Second trial ends in hung jury

Monday, July 23, 2007

A Marshall County jury couldn't reach a verdict Tuesday in a case alleging drug dealing by a Lewisburg man who was arrested by city police nearly one year ago.

It was the second time state prosecutors brought Darron Keith "Quarterhead" Lyttle, 34, to trial on charges that he had 8.6 grams of crack cocaine when arrested in front of his mother's house, defense attorney Jay Moore said.

A mistrial was declared by Judge Robert Crigler on March 30 because a woman who had been dismissed for refusing to take her oath as a juror made racist and prejudicial remarks about black people and drugs to other jurors, Moore said.

After deliberating 3-1/2 hours between Monday night and Tuesday morning, the foreman of Lyttle's second jury reported they were hopelessly deadlocked, according to three court officials.

One of the officials reported later the foreman said the jury had voted 10-2 on the charge alleging Lyttle was in possession of crack with the intent to sell. On the second charge, possession with the intent to deliver, the jury was stalled with an 8-4 vote.

Judge Crigler thanked and dismissed the jury of eight men and four women before noon on Tuesday and rescheduled Lyttle's trial to start for a third time on Nov. 1, the court officer said.

Lyttle remains at-large on $15,000 bond.

According to court records, Lyttle was arrested on July 21, 2006 by Officers Larry Hazelwood and John Christmas on Seventh Avenue North. The officers responded after hearing gunshots while they were on patrol in the 700 block of Hill Street.

Christmas and Hazelwood followed a dark colored Chevrolet, according to the arrest warrant. When the car stopped, the passenger ran and Hazelwood chased him around a house. Hazelwood said he turned the corner of the house in time to see the passenger throw two handguns under the porch.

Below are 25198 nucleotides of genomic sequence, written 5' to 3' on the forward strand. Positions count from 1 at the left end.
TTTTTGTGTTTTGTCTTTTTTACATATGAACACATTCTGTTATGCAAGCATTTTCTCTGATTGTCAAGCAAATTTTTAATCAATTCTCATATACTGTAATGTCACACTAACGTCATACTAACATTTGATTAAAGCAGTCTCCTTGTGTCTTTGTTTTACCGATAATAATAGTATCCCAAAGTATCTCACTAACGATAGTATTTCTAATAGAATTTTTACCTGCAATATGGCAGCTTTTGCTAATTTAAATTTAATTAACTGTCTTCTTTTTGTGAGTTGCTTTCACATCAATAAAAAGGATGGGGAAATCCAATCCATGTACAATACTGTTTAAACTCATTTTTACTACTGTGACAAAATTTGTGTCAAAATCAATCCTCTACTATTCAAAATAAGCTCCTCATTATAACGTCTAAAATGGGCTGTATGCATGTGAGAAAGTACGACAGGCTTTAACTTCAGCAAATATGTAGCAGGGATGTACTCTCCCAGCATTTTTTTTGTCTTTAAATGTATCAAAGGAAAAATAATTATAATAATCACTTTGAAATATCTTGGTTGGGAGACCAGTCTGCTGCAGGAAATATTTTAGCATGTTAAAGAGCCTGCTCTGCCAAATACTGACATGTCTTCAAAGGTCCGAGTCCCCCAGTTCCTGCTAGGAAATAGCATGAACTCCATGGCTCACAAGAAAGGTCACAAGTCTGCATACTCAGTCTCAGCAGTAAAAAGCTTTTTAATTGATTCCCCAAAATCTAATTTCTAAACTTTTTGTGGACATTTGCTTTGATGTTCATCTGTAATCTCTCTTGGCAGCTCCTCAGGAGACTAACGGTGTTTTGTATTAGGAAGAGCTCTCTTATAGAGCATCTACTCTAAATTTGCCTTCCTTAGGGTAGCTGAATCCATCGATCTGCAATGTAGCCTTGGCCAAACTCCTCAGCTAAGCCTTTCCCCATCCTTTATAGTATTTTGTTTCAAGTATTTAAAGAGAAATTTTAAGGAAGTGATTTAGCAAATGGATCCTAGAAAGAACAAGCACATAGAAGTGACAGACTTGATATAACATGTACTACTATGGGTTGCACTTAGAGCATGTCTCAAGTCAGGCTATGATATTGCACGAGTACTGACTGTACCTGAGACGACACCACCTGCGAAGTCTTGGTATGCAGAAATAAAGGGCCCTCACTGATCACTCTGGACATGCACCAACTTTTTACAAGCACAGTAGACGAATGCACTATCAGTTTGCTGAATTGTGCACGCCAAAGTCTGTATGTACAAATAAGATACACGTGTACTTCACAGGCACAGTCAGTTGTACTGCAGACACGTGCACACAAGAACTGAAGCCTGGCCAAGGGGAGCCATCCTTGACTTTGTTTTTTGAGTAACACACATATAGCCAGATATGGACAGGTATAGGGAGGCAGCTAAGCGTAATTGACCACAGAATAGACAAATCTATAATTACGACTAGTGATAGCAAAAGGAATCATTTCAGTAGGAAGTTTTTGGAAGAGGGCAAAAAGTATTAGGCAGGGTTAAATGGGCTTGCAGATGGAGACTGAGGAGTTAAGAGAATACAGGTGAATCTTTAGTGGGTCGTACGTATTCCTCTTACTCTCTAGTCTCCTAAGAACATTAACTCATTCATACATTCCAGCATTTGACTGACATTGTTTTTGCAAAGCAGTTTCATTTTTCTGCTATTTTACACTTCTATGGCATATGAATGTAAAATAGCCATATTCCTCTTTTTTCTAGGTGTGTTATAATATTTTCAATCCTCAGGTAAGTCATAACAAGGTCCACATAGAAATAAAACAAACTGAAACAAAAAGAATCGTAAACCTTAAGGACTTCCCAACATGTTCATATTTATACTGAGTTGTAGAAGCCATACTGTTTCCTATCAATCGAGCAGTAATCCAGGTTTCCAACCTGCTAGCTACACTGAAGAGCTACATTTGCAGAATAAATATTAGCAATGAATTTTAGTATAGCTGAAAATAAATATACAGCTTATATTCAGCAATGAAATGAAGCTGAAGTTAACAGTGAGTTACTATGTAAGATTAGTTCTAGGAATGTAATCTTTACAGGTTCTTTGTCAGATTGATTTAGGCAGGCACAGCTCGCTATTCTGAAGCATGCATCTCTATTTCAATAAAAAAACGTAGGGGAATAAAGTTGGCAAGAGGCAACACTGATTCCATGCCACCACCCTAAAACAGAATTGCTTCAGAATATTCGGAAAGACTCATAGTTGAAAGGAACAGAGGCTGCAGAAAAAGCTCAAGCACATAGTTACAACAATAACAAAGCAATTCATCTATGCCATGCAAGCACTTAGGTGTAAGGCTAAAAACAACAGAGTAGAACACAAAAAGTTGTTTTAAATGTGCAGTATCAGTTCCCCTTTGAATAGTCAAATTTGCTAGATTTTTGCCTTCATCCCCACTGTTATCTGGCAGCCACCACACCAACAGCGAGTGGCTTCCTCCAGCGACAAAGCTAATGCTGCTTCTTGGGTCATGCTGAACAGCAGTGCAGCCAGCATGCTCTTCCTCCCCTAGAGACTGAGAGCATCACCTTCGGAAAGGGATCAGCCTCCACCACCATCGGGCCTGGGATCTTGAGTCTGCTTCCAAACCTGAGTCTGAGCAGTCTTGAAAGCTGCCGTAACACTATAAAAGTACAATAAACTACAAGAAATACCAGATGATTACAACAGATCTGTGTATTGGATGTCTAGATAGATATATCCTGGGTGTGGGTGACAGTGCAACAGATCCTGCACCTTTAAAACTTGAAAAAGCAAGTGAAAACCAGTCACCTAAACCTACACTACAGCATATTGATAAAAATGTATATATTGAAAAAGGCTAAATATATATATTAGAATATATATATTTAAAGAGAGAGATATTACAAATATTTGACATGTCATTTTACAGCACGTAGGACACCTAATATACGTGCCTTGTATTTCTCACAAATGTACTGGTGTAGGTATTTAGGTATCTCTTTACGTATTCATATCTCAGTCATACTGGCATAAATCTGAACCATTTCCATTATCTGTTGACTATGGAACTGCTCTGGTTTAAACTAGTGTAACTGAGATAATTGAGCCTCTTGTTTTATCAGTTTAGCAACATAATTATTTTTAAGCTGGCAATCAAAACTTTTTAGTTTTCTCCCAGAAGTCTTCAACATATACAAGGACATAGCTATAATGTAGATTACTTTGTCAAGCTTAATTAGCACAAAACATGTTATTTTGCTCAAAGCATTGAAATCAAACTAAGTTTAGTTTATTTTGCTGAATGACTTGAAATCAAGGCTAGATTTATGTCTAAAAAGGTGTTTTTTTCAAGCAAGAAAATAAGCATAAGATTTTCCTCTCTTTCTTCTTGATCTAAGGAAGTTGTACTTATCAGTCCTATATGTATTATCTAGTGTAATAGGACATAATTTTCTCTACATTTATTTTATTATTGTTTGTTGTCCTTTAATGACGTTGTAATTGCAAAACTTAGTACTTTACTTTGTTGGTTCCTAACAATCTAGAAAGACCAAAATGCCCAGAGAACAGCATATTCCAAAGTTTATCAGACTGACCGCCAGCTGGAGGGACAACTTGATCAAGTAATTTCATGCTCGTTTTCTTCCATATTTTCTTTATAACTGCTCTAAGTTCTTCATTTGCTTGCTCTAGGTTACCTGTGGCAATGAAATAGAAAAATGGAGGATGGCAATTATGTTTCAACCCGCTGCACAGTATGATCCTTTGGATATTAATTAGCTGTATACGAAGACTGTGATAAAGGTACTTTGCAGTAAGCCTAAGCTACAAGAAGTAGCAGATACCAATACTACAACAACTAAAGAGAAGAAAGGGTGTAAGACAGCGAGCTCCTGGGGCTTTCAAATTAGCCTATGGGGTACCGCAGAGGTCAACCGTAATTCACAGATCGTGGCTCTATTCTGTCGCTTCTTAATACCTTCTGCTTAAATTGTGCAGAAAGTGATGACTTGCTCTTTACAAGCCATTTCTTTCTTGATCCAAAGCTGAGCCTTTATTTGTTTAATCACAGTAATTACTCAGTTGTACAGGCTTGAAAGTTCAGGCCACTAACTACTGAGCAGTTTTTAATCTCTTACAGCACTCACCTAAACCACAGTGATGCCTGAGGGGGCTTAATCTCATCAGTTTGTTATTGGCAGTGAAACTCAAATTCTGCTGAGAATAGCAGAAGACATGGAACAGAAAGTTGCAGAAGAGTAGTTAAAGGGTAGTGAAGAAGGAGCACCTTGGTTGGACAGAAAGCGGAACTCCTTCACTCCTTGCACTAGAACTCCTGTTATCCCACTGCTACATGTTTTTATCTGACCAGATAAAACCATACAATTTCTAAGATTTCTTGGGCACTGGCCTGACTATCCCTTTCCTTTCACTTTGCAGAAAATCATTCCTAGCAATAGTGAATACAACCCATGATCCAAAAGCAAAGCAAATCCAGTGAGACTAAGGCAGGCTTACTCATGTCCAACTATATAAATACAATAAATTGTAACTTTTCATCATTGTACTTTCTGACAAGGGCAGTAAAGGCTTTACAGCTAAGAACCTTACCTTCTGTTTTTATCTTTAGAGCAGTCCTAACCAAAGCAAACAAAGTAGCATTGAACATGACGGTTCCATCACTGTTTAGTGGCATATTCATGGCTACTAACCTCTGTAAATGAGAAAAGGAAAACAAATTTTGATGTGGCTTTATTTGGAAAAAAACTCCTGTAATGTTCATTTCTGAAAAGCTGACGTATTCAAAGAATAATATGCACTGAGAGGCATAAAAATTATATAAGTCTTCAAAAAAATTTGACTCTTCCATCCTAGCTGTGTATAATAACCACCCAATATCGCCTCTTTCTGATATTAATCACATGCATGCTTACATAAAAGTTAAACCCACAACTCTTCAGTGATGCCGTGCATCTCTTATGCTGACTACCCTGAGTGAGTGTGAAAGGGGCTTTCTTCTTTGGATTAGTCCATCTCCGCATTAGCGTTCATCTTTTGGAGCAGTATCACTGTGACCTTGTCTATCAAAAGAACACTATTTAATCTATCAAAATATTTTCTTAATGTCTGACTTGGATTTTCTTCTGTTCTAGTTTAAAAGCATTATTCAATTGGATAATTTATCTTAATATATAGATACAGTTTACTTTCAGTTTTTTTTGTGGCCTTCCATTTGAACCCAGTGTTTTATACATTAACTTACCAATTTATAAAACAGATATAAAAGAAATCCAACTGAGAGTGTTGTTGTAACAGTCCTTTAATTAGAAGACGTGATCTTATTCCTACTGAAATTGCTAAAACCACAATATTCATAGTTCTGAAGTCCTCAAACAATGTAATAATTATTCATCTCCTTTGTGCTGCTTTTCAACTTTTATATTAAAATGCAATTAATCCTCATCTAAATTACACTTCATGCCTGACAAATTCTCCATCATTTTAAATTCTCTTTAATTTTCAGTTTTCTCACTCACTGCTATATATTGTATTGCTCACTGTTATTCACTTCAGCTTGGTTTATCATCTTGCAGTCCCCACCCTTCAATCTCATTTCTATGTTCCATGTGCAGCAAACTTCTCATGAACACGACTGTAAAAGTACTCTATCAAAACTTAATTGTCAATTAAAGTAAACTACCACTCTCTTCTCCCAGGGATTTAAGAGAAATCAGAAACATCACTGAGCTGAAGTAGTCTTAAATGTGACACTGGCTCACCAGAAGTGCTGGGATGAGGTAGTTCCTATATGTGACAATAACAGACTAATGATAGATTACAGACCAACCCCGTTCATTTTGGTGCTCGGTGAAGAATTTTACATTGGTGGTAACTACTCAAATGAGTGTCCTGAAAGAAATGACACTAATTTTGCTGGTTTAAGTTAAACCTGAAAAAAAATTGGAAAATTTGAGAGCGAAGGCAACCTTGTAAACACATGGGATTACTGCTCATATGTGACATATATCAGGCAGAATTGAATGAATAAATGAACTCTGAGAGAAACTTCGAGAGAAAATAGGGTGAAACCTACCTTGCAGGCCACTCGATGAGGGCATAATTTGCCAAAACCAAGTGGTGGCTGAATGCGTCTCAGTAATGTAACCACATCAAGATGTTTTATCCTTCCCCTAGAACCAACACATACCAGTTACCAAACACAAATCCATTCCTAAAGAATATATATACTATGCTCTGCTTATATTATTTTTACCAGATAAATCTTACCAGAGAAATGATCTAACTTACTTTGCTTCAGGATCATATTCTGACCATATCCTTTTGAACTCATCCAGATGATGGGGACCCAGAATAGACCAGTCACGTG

The passenger was apprehended, and while he was being walked to the patrol car, Hazelwood saw the driver of the car hand a small plastic bag to someone else, the officers reported.

The bag was recovered since it was suspected to be drugs and that led to Lyttle's arrest, according to the arrest warrant.

During trial testimony on Monday, a state crime lab officer said the crack allegedly confiscated during Lyttle's arrest weighed 8.6 grams.

The street value of that much cocaine, if sold on a per dose basis, was estimated at $1,740, according to Tim Lane, director of the 17th Judicial District Drug Task Force, who testified as an expert witness.

Lane said 8.6 grams is "a very substantial amount" of crack cocaine and well-beyond the amount that would be held by an individual user.

An allegation of drug dealing was part of the improper statement by the dismissed juror in March, according to Martin. The woman had refused to raise her hand to take the oath as a juror and was released from duty.

However, she was later heard telling her sister and another woman who were seated jurors that "all people of that race sell drugs," Martin said Monday when he rephrased the excused juror's statement. She and two jurors had just walked out of the women's restroom when their conversation was overheard by a bailiff who reported it to the judge.

Announcement of the hung jury on Tuesday might be seen as a day-late birthday present for Lyttle. He turned 34 on the 16th, according to his lawyer.